"I think if you're not a big store, it hurts if you don't already have personnel in place," Armstrong said Friday, Nov. 26, of opening ultra-early for door-busting sales.
While large retailers can afford to hire additional staff to accommodate masses of bargain-hunters scouting extreme deals on big-screen TVs, digital cameras, cell phones, appliances and game consoles, Armstrong relies on family to help her.
Behind the counter, 15-year-old granddaughter, Alicia Speaight, stood ready to assist customers with questions about their cell phones or satellite dishes, while her sister, Autumn, 12, demonstrated a pink robotic toy penguin. The girls' nine-year-old brother, Jevin, passed the time with a handheld game machine as he waited for customers to arrive.
Used as a prediction of holiday spending, the day after Thanksgiving has for most of the past 10 years been the heaviest shopping day of the year, according to ShopperTrak, a national company that follows economic activity.
The busiest shopping day used to be the Saturday before Christmas. Big-box retailers, such as Best Buy and Walmart, through drastic sales of limited-availability merchandise, pushed Black Friday to the lead in the 2000s, ShopperTrak stated in an online press release.
The phenomenon has created a day of chaos-buying in large urban stores, with customers often lining up to spend their money more than a day in advance of posted sale times.
Oregon County's sole Walmart, in Thayer, opened at 10 Thanksgiving night, allowing customers two hours to line up inside before the midnight sale of Nintendo Wii game machines, board games, electronic guitars and electric pancake griddles. Laptop computers and 32-inch high-definition TVs went on sale at 5 a.m. Friday.
Local store managers directed media questions to Walmart's corporate headquarters, which did not have specific information on Thayer shopping results.
Oregon County Treasurer Kim Hollis said checkout lines in the Thayer Walmart at 2 p.m. Friday were longer than she had ever seen them. Many customers had TVs in their shopping carts.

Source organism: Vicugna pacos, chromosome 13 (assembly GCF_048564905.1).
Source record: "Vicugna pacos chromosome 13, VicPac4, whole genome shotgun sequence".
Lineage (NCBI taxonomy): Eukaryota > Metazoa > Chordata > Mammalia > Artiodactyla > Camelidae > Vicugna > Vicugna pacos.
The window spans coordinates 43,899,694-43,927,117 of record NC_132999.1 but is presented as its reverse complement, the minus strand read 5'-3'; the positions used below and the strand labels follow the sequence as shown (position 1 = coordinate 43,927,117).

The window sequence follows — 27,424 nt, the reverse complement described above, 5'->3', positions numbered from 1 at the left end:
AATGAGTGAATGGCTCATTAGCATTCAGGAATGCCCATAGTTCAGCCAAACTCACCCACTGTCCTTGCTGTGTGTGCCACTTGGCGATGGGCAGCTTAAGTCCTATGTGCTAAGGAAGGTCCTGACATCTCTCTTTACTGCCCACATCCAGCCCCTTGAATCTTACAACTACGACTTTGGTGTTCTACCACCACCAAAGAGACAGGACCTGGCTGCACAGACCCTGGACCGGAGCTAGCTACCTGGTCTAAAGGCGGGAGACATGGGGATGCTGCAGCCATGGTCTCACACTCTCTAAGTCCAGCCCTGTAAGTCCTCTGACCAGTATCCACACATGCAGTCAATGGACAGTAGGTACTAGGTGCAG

"One man had three of the large TVs," Hollis said. "All that sales tax revenue is good for the county."
Although the county has not yet received its December sales tax income from the state, Hollis said Oregon County has been faring better than many Missouri counties.
With most counties reporting a drop in sales tax, Oregon County had a slight gain the first six months of the year compared to the same period in 2009. Since July, the county netted about $9,500 more in sales tax than it did a year earlier, according to a sales tax chart Hollis provided.
Compared to large chain-stores, Black Friday shopping at mom-and-pop stores in smaller towns is generally tame as many shoppers flock to metropolitan areas or use the Internet to find bargains.
Up and down Mammoth Spring's Main Street early Friday, traffic was sparse. Radio Shack was the only retail store open just after daylight.
Armstrong, in business there seven years, had opened at 5:30 a.m. in the past. Shoppers lined the sidewalk waiting for the doors to open, but then quickly bought the advertised sale items and left.
This year, Armstrong opened at 7:30 a.m.
"We choose not to get into the frenzy," she said, adding that outrageous price cuts also do not generate any income for small retailers.
Across the state line in Thayer, customer traffic varied, with Fin to Fur Wholesale reporting brisk sales upon opening at 5:30 a.m. which tapered off within an hour. About 10 shoppers were in the store at 7:45 a.m.
Sales clerk Blain Cartwell said the store, which opened in September, sold several large-ticket items -- deer feeders and motion-activated trail cameras -- in the first few minutes after opening.
Fin to Fur customer Sheri Lewis said she has never ventured out as early for Black Friday bargains before, but came on the advice of a friend.
"I usually wait for yard sales," Lewis said as she paid for a silk camouflage nightie.
Across Route 63, Game Time owner Gene Martin had not served a single customer 90 minutes after opening his sports equipment store at 6:30 a.m.
Black Friday marked Martin's one-year anniversary in the store. He said it may be his only year in business.
Turning a profit just two months this year (April and August), Martin is considering closing in January 2011 if December is also a losing month.
"It's sad," Martin said. "I put a lot into this place just to get it opened up."
Martin, a retired machinist who moved to Thayer from Cleveland two years ago, said he wished people understood the importance of buying from local vendors so sales tax benefits the city and county.
"Instead, people jump in their cars and drive 25 miles to spend $20," Martin said.
National sales average
ShopperTrak reports an average Black Friday sales increase of .3 percent, or about $30 million more than last year. Regionally, the Northeast led the way with a 1.7-percent retail sales rise over 2009, followed by the Midwest (up 0.4 percent), West (flat) and South (down .03 percent).
Foot traffic increased 2.2 percent, which indicates consumers are more closely following sales and spending more wisely, the company reported.